Computer science teacher shares lesson materials for free online

For students interested in studying computer science, CS 124: Introduction to Computer Science I is a starting point. Geoffrey Challen, Associate Professor of Engineering Education, recently posted the website “learncs.onlinewhere anyone can learn the course material for free.

“It’s basically a big part of our CS 124 materials,” Challen said. “It’s a publicly accessible website that allows students to learn and practice basic programming and computer science.”

This website, released in June, shares much of its infrastructure with the Challen website, designed for CS 124. Challen is always updating the website and there are currently 61 different lessons to try.

Each lesson contains several interactive components. Challen explained what students can expect to find in any given lesson.

“We tried to make this as interactive as possible, so that each lesson contains a mix of components that attempt to explain a particular concept,” Challen said. “We have a lot of playgrounds that consist of code that students can modify and run to allow them to experiment with things.”

Each lesson also includes interactive explanations from multiple instructors and a coding exercise at the end to help students see if they’ve understood the material.

Challen also said having multiple instructors providing explanations gives people more options in how they learn.

“For a student going through these materials, they may start with an explanation, and maybe that doesn’t make sense to them, but they will usually have several other options they can look at in order to solidify their understanding,” Challen said. .

Challen said the lessons are structured to promote effective course learning. Material.

“Learning a skill — whether it’s cooking, running, or a sport — the foundation for it is consistent, regular practice, Challen said. “Lasting gains and understanding rely on many small interactions with the same material.”

Challen said that through the different components of each lesson, he hopes people will experience and use the interactive opportunities.

Although Challen said he hasn’t done much to promote the website, the site currently has around 1,200 accounts created and 80,000 homework issues submitted.

Colleen Lewis, Associate Professor of Engineering, provided extensive explanations for the lessons on Java, one of the coding languages ​​taught in the course. Lewis said she hopes the website will provide a healthy mindset about computing.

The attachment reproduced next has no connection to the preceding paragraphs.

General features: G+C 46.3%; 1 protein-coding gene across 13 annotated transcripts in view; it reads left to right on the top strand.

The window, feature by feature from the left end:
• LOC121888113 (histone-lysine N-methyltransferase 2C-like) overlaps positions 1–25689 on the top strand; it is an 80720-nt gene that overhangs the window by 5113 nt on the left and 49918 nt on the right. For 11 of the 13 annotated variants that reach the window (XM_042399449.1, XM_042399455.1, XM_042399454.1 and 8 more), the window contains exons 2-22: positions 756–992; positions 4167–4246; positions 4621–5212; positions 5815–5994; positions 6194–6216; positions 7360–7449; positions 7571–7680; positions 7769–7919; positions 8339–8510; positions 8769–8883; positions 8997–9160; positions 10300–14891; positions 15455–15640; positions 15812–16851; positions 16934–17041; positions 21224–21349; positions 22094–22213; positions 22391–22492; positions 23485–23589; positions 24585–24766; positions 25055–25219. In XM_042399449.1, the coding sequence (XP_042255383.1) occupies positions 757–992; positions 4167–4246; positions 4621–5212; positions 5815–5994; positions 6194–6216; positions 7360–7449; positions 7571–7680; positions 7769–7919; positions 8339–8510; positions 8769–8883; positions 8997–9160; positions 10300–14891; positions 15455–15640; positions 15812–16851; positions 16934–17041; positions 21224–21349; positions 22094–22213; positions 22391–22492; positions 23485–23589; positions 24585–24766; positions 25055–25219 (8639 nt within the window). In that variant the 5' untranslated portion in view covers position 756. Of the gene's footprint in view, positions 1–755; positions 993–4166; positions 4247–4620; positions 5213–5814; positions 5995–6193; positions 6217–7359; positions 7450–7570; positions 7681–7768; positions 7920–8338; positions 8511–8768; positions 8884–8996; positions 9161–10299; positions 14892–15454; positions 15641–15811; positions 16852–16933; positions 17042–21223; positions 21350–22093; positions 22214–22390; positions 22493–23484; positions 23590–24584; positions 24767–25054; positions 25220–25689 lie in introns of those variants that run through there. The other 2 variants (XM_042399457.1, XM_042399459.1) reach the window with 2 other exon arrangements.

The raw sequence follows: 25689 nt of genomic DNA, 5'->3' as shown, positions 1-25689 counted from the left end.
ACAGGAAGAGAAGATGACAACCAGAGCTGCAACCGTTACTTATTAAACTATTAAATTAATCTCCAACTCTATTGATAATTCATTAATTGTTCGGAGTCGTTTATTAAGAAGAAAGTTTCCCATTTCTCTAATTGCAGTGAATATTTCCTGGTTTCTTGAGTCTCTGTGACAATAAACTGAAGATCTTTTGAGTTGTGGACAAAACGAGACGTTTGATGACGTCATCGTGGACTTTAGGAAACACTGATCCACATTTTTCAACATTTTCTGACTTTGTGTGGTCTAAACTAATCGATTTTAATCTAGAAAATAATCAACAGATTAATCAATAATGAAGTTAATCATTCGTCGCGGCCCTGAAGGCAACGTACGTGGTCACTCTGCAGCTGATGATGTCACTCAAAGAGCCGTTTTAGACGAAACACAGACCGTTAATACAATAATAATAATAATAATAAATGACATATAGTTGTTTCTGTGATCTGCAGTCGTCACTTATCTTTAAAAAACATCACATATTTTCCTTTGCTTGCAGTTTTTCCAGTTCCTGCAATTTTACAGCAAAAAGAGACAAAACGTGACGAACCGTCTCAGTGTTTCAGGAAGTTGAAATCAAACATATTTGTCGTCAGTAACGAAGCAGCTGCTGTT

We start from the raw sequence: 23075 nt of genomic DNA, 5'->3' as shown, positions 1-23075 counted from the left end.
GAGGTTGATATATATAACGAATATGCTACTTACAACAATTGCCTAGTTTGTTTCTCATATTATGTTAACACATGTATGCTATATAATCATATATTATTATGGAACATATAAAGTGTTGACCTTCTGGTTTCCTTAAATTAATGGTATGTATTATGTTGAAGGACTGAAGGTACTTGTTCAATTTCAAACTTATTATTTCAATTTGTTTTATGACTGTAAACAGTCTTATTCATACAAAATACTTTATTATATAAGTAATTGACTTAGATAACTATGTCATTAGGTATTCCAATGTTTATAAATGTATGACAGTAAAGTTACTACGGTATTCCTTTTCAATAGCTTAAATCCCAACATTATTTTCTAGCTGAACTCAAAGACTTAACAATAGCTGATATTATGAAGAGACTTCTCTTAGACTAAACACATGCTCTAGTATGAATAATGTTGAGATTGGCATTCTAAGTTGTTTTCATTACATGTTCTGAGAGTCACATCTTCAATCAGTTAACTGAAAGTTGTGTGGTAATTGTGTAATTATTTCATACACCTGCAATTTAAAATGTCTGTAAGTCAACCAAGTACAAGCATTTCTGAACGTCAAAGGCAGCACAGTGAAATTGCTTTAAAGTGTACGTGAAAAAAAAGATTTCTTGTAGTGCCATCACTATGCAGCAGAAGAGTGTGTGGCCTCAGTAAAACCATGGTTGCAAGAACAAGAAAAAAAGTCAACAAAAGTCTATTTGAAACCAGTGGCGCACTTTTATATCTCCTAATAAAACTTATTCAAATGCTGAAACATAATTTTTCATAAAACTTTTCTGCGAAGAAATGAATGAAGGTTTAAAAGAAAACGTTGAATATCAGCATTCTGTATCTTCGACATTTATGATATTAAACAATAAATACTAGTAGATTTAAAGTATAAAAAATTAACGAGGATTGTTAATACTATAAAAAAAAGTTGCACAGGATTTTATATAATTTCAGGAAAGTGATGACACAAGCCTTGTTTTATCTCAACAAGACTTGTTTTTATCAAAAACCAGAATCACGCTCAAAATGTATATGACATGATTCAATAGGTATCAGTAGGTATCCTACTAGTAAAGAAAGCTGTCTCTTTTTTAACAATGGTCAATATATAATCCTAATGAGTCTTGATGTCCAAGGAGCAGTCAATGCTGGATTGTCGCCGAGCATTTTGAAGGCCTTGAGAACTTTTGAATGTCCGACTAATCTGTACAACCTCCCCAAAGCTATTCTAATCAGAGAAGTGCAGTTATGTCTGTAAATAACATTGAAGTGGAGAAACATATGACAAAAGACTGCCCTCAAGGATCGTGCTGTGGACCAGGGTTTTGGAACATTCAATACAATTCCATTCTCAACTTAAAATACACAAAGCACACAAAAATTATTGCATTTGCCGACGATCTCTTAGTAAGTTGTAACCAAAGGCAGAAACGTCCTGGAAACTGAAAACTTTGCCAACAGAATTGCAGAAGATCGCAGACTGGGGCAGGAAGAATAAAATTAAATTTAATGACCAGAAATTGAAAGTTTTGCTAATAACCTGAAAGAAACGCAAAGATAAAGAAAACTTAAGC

“Hopefully it will give people the right mindset about learning computer science,” Lewis said. “It’s not knowing it already is about having the support to engage in a truly useful practice. Like learning a musical instrument, it helps to have a tutor or teacher who can help you practice effectively.

Challen said he hopes this website will improve the accessibility of computing as a field.

“In IT, one of the things we’ve struggled with for a long time is trying to make our field more accessible and welcoming,” Challen said. “I think there’s something good about a student being able to hear multiple perspectives and multiple different voices.”

Lewis said anyone can start with the website as their first computer experience.

“You can just dive without any experience, but it might help to have people cheer you on when you get frustrated,” Lewis said. “Because it can get frustrating, but that doesn’t mean you won’t be successful in learning it.”

Lewis said that while this website is helpful for people wanting to pursue a career in IT, she thinks knowing the basics can benefit anyone.

“I think this tool is really useful for people who are really interested in a career in IT, but I think it’s not just useful for people like that,” Lewis said. “By gaining some programming experience, it can make some of the computing world around us a little less mysterious.”

Challen said he felt he had a duty to share this website publicly.

“I think it goes hand in hand with the University‘s public mission,” Challen said. “We have a certain public responsibility not only to educate the students who pay to come here, but also to contribute to the general dissemination of knowledge.”

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